can-us-680x220The election of Donald Trump as President of the United States adds to a cascade of political events that have surprised observers and may have profound effects on global flows of people, capital, and goods.

While nothing is set in stone, Donald Trump and his administration have led us to believe that they are contemplating significant changes to areas that may, indeed, have an effect on North American M&A.

A new American protectionism?

Trump campaigned on a promise to renegotiate the North American Free Trade Agreement (NAFTA), which he has called “the single worst trade deal ever approved in [the United States of America]”. While Article 2202 of NAFTA allows for amendments to the agreement, the language in that article suggests that this can occur only if agreed upon mutually among the signatories. Nonetheless, under Article 2205, any party to the agreement can withdraw from NAFTA upon six months’ notice to the other parties, leaving the agreement in force and binding on the remaining parties.

It is uncertain how Canadian companies may be affected in either instance. However, in the event significant changes are made to NAFTA, or the agreement is abandoned altogether, the attractiveness of target companies that rely on North American free trade may be affected.

Notably, while Justin Trudeau has opened the door to renegotiating NAFTA, stating “if Americans want to talk about NAFTA, [he is] happy to talk about it”, the Globe and Mail reports that Donald Trump made no mention of NAFTA while unveiling his plans for his first 100 days in office. He did, however, express his desire to have the United States withdraw from the Trans-Pacific Partnership – another agreement Trump had campaigned vigorously against leading up to the election.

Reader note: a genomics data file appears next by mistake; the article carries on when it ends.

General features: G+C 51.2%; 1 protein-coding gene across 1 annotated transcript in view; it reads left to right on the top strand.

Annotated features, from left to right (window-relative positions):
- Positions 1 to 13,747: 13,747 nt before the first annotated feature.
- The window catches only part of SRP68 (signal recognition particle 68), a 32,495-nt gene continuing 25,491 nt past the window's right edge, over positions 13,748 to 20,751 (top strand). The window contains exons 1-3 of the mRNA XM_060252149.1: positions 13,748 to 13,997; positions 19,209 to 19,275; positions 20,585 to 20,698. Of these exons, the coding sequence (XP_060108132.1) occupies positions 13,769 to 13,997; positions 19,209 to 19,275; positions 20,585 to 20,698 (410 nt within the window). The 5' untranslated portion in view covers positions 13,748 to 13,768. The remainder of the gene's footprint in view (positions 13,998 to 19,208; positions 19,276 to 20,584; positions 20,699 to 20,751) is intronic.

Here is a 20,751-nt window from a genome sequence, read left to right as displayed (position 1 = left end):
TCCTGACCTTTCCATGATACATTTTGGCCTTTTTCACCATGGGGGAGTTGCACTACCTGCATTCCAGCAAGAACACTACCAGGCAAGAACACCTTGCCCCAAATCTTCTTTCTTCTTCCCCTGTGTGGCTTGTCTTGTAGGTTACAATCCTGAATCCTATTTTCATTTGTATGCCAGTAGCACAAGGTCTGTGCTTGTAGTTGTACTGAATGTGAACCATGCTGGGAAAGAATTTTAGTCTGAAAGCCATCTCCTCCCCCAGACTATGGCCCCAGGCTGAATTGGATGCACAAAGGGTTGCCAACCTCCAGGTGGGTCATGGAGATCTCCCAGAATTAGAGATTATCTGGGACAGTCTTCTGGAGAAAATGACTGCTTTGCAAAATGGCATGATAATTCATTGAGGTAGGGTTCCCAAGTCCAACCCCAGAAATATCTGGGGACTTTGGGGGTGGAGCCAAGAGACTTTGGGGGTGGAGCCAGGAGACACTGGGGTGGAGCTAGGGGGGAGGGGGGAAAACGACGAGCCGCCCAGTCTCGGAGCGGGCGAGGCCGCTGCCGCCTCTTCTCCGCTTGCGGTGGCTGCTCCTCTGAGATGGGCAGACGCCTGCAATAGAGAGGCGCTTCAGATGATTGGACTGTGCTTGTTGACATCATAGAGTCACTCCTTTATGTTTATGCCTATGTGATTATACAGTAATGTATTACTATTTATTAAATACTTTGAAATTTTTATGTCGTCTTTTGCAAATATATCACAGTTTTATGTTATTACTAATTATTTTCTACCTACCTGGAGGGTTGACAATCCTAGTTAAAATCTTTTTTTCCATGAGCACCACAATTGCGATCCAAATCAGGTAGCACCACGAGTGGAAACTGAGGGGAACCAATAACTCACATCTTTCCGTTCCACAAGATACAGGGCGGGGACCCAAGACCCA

The future of mega-mergers

In cases where mergers of US companies require regulatory review, there have been some indications that a Trump administration would take a harsher line. As a candidate, Trump said he would block the mega-merger between AT&T and Time Warner. Indeed, his campaign stated that “Donald Trump will break up the new media conglomerate oligopolies that have gained enormous control over our information […] Donald Trump would never approve such a deal.” Given that the Republicans won the presidency and both houses of Congress, these plans may now become a reality.

However, history suggests that merger review may, in fact, be carried out with a lighter touch, especially relative to a Democratic administration. As the Financial Times notes, President George W Bush challenged an average of 14 deals per year over his tenure, with President Bill Clinton challenging on average 32 per year. In the first six years of the Obama administration, the Department of Justice on average challenged 17 deals per year. The Financial Times observes that most advisers now expect that Trump will follow his Republican predecessors.

What do dealmakers think?

To the extent that M&A hinges on the confidence of the parties, it is worth noting what dealmakers think about a Trump victory. Survey evidence taken before the election paints a mixed picture: in March, Bloomberg reported that the M&A community (e.g., bankers, lawyers) favoured Trump over Hillary Clinton when it came to business interests, including M&A; however, in a separate, global survey taken in April by Intralinks Holdings, Inc, the overall consensus was that Trump would be bad for business and M&A.

Now that Trump has been elected, many dealmakers are expressing optimism about the deal climate that will emerge over the next four years, even if it is not the one they predicted. Trump is widely expected to bring in lower personal and corporate taxes and a less burdensome regulatory environment. In addition, many are predicting a boom for M&A in specific industries, such as pharmaceuticals.

But before Trump’s specific policy proposals become clear, uncertainty could prove a weight on deal-making. These potential changes may affect both the timing of deals—as parties may wish to keep their powder dry until the implications become clearer—and the kinds of deals that are ultimately attractive to dealmakers. Indeed, as the years after the credit crisis show, uncertainty tends to dampen the overall dollar value of M&A activity. In the days and months to come, dealmakers will need to keep their antennae up as these developments unfold. Norton Rose Fulbright’s Canadian deal lawyers are monitoring these events carefully.

This blog post is in no way intended to be partisan or to express any political views regarding President-elect Trump or his administration.

The author would like to thank Joe Bricker, Articling Student, for his assistance in preparing this legal update.

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